Solatio won 40,5% of the Solar Auction in Brazil

The Brazilian power developers Solatio Energia and Renova Energia SA (RNEW11), along withItaly’s Enel Green Power, were the biggest winners in Brazil’s first power auction with a specific category for photovoltaic projects.

The three companies won contracts to deliver more than 70 percent of the solar capacity awarded in the event, the Sao Paulo-based electricity trading board CCEE said in an e-mailed statement today.

A total of 1,048 megawatts of solar projects won contracts in the Oct. 31 auction. The power plants will require about 4.15 billion reais ($1.66 billion) of investment.

“The auction was a success,” Pedro Vaquer, director of Solatio Energia, said by e-mail today. The company received contracts for 12 solar farms in Sao Paulo and Minas Gerais states, with total capacity of 440 megawatts, he said.

Solatio will invest about 1.6 billion reais in Brazil solar farms over the next three years, according to CCEE.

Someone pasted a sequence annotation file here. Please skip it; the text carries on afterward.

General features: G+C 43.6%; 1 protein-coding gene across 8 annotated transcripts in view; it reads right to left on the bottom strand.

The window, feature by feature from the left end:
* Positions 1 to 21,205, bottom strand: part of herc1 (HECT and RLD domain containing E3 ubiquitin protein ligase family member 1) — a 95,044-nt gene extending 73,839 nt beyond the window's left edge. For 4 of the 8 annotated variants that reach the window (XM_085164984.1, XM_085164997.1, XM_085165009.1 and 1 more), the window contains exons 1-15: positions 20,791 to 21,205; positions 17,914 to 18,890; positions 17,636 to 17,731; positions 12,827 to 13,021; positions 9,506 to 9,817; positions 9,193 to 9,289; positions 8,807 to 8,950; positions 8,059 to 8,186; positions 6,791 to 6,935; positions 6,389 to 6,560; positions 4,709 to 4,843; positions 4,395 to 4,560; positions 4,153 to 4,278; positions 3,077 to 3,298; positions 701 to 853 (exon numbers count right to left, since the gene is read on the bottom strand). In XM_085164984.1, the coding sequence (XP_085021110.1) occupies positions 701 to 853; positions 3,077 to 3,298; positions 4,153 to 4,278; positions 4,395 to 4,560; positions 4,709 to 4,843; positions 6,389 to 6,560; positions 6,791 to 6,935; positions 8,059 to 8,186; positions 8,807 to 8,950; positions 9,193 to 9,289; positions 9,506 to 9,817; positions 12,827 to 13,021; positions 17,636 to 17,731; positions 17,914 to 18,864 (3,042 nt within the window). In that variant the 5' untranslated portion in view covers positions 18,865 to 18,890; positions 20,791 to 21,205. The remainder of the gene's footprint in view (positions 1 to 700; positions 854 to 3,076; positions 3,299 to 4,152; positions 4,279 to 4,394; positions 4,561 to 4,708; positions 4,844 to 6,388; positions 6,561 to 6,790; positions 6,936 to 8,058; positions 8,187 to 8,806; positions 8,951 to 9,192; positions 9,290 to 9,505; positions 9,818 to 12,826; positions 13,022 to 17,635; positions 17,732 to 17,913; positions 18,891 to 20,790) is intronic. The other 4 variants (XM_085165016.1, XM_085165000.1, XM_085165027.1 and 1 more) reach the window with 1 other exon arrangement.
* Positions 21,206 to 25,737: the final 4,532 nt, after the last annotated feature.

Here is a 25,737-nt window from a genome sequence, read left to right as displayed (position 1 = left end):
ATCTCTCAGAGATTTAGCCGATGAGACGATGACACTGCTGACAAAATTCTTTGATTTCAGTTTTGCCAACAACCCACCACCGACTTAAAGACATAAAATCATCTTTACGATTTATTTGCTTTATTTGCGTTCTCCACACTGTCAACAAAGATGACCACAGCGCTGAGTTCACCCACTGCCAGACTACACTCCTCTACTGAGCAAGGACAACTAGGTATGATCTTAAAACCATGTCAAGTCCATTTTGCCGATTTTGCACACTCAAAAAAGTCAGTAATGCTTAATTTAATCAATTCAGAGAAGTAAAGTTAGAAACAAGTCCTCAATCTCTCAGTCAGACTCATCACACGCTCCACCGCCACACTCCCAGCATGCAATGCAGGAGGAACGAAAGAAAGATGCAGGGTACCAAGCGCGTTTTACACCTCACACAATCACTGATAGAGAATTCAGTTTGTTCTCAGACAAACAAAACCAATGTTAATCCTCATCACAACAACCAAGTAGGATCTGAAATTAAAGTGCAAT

Companies competed for 20-year contracts to sell electricity from projects that must go into operation by October 2017. The country is seeking to promote wider use of photovoltaic systems as part of an effort to diversify its energy supplies as the worst drought in eight decades reduces power output from dams.

Enel Green Power won contracts for seven solar farms, with 254 megawatts of capacity, it said today in an e-mailed statement. The investments in the Ituverava complex, in the northeastern state of Bahia, will reach 1 billion reais.

Solar Pricing

With four solar projects in Bahia, Renova Energia SA won contracts for 107 megawatts of capacity and will invest about 500 million reais, Pedro Pileggi, Renova’s chief financial officer, said on a conference call today.

The company intends to get about 65 percent of the financing from Brazil’s development bank, known as BNDES. SunEdison Inc. will supply equipment.

Developers agreed to sell electricity at an average price of 215.12 reais a megawatt-hour, after starting at a maximum price of 262 reais. In Brazil’s energy auctions, the government sets a ceiling price and developers bid down the price at which they are willing to sell power. The lowest bids win contracts.